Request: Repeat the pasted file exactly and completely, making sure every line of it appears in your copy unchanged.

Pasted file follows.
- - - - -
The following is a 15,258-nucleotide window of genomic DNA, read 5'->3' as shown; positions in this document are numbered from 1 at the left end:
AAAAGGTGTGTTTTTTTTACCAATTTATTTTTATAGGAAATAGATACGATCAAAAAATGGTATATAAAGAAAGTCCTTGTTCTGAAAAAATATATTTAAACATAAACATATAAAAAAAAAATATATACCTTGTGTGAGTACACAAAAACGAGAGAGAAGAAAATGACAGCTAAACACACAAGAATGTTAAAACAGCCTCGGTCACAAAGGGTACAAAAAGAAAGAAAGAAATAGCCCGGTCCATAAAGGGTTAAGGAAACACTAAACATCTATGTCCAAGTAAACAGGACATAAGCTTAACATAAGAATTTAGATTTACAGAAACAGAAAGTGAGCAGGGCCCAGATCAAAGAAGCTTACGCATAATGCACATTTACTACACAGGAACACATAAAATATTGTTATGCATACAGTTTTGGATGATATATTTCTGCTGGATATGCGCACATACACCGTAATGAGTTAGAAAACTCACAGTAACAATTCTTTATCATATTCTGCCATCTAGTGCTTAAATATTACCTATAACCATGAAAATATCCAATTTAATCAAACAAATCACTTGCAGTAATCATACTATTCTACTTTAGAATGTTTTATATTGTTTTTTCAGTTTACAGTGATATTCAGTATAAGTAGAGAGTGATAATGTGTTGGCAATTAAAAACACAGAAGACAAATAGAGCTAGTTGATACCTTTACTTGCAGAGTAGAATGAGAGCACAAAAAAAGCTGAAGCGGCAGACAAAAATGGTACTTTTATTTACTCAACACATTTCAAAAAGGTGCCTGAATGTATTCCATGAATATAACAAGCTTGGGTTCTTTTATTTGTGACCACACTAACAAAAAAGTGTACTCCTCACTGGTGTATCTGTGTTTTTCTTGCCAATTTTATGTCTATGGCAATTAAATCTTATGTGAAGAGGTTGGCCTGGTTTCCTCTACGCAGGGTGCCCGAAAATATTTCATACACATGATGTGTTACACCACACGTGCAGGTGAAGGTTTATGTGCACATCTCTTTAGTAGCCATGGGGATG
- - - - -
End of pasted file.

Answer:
The following is a 15,258-nucleotide window of genomic DNA, read 5'->3' as shown; positions in this document are numbered from 1 at the left end:
AAAAGGTGTGTTTTTTTTACCAATTTATTTTTATAGGAAATAGATACGATCAAAAAATGGTATATAAAGAAAGTCCTTGTTCTGAAAAAATATATTTAAACATAAACATATAAAAAAAAAATATATACCTTGTGTGAGTACACAAAAACGAGAGAGAAGAAAATGACAGCTAAACACACAAGAATGTTAAAACAGCCTCGGTCACAAAGGGTACAAAAAGAAAGAAAGAAATAGCCCGGTCCATAAAGGGTTAAGGAAACACTAAACATCTATGTCCAAGTAAACAGGACATAAGCTTAACATAAGAATTTAGATTTACAGAAACAGAAAGTGAGCAGGGCCCAGATCAAAGAAGCTTACGCATAATGCACATTTACTACACAGGAACACATAAAATATTGTTATGCATACAGTTTTGGATGATATATTTCTGCTGGATATGCGCACATACACCGTAATGAGTTAGAAAACTCACAGTAACAATTCTTTATCATATTCTGCCATCTAGTGCTTAAATATTACCTATAACCATGAAAATATCCAATTTAATCAAACAAATCACTTGCAGTAATCATACTATTCTACTTTAGAATGTTTTATATTGTTTTTTCAGTTTACAGTGATATTCAGTATAAGTAGAGAGTGATAATGTGTTGGCAATTAAAAACACAGAAGACAAATAGAGCTAGTTGATACCTTTACTTGCAGAGTAGAATGAGAGCACAAAAAAAGCTGAAGCGGCAGACAAAAATGGTACTTTTATTTACTCAACACATTTCAAAAAGGTGCCTGAATGTATTCCATGAATATAACAAGCTTGGGTTCTTTTATTTGTGACCACACTAACAAAAAAGTGTACTCCTCACTGGTGTATCTGTGTTTTTCTTGCCAATTTTATGTCTATGGCAATTAAATCTTATGTGAAGAGGTTGGCCTGGTTTCCTCTACGCAGGGTGCCCGAAAATATTTCATACACATGATGTGTTACACCACACGTGCAGGTGAAGGTTTATGTGCACATCTCTTTAGTAGCCATGGGGATG